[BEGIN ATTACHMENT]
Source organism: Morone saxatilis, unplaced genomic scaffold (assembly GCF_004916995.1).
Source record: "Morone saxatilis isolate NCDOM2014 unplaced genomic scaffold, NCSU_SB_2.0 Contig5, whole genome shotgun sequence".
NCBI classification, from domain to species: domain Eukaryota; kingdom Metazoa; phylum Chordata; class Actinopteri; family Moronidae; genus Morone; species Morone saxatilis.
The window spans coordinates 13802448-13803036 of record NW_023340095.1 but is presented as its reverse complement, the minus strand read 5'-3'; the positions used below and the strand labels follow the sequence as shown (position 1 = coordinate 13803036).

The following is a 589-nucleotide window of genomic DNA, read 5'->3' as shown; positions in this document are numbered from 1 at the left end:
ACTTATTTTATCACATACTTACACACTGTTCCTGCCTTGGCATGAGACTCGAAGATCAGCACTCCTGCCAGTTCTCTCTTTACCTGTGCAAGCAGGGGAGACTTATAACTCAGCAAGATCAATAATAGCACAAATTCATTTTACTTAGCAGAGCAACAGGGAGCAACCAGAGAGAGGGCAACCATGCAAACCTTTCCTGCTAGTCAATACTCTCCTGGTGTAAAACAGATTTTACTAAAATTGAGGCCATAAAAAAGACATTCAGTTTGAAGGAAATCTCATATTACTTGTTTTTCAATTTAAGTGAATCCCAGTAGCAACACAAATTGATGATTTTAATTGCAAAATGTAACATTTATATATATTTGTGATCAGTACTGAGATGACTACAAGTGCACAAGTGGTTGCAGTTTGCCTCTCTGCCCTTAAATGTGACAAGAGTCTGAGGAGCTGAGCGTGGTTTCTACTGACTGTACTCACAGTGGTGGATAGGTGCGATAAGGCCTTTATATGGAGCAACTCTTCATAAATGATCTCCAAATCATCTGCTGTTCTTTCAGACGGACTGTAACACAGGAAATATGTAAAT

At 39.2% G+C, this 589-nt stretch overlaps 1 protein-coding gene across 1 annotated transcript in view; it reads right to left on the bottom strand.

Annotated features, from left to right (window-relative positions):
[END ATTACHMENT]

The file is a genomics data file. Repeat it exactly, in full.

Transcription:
Source organism: Morone saxatilis, unplaced genomic scaffold (assembly GCF_004916995.1).
Source record: "Morone saxatilis isolate NCDOM2014 unplaced genomic scaffold, NCSU_SB_2.0 Contig5, whole genome shotgun sequence".
NCBI classification, from domain to species: domain Eukaryota; kingdom Metazoa; phylum Chordata; class Actinopteri; family Moronidae; genus Morone; species Morone saxatilis.
The window spans coordinates 13802448-13803036 of record NW_023340095.1 but is presented as its reverse complement, the minus strand read 5'-3'; the positions used below and the strand labels follow the sequence as shown (position 1 = coordinate 13803036).

The following is a 589-nucleotide window of genomic DNA, read 5'->3' as shown; positions in this document are numbered from 1 at the left end:
ACTTATTTTATCACATACTTACACACTGTTCCTGCCTTGGCATGAGACTCGAAGATCAGCACTCCTGCCAGTTCTCTCTTTACCTGTGCAAGCAGGGGAGACTTATAACTCAGCAAGATCAATAATAGCACAAATTCATTTTACTTAGCAGAGCAACAGGGAGCAACCAGAGAGAGGGCAACCATGCAAACCTTTCCTGCTAGTCAATACTCTCCTGGTGTAAAACAGATTTTACTAAAATTGAGGCCATAAAAAAGACATTCAGTTTGAAGGAAATCTCATATTACTTGTTTTTCAATTTAAGTGAATCCCAGTAGCAACACAAATTGATGATTTTAATTGCAAAATGTAACATTTATATATATTTGTGATCAGTACTGAGATGACTACAAGTGCACAAGTGGTTGCAGTTTGCCTCTCTGCCCTTAAATGTGACAAGAGTCTGAGGAGCTGAGCGTGGTTTCTACTGACTGTACTCACAGTGGTGGATAGGTGCGATAAGGCCTTTATATGGAGCAACTCTTCATAAATGATCTCCAAATCATCTGCTGTTCTTTCAGACGGACTGTAACACAGGAAATATGTAAAT

At 39.2% G+C, this 589-nt stretch overlaps 1 protein-coding gene across 1 annotated transcript in view; it reads right to left on the bottom strand.

Annotated features, from left to right (window-relative positions):